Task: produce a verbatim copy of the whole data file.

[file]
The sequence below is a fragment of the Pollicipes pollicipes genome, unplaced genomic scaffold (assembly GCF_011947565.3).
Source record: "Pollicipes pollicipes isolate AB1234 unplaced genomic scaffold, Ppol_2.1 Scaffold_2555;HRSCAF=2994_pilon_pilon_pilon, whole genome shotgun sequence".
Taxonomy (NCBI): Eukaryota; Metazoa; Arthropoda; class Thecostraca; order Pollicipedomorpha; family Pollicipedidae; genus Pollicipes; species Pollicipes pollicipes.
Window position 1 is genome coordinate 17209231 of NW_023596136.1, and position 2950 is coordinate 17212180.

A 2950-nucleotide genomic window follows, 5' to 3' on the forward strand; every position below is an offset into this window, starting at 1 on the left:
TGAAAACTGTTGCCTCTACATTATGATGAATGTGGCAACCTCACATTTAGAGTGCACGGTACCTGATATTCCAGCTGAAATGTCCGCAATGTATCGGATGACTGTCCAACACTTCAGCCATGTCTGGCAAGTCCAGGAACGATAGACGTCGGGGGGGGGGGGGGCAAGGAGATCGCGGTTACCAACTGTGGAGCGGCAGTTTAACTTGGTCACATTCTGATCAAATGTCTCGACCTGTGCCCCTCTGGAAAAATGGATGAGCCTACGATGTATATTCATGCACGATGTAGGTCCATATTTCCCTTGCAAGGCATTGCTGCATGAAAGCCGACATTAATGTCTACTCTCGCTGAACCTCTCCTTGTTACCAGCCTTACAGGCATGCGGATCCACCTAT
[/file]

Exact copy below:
The sequence below is a fragment of the Pollicipes pollicipes genome, unplaced genomic scaffold (assembly GCF_011947565.3).
Source record: "Pollicipes pollicipes isolate AB1234 unplaced genomic scaffold, Ppol_2.1 Scaffold_2555;HRSCAF=2994_pilon_pilon_pilon, whole genome shotgun sequence".
Taxonomy (NCBI): Eukaryota; Metazoa; Arthropoda; class Thecostraca; order Pollicipedomorpha; family Pollicipedidae; genus Pollicipes; species Pollicipes pollicipes.
Window position 1 is genome coordinate 17209231 of NW_023596136.1, and position 2950 is coordinate 17212180.

A 2950-nucleotide genomic window follows, 5' to 3' on the forward strand; every position below is an offset into this window, starting at 1 on the left:
TGAAAACTGTTGCCTCTACATTATGATGAATGTGGCAACCTCACATTTAGAGTGCACGGTACCTGATATTCCAGCTGAAATGTCCGCAATGTATCGGATGACTGTCCAACACTTCAGCCATGTCTGGCAAGTCCAGGAACGATAGACGTCGGGGGGGGGGGGGGCAAGGAGATCGCGGTTACCAACTGTGGAGCGGCAGTTTAACTTGGTCACATTCTGATCAAATGTCTCGACCTGTGCCCCTCTGGAAAAATGGATGAGCCTACGATGTATATTCATGCACGATGTAGGTCCATATTTCCCTTGCAAGGCATTGCTGCATGAAAGCCGACATTAATGTCTACTCTCGCTGAACCTCTCCTTGTTACCAGCCTTACAGGCATGCGGATCCACCTAT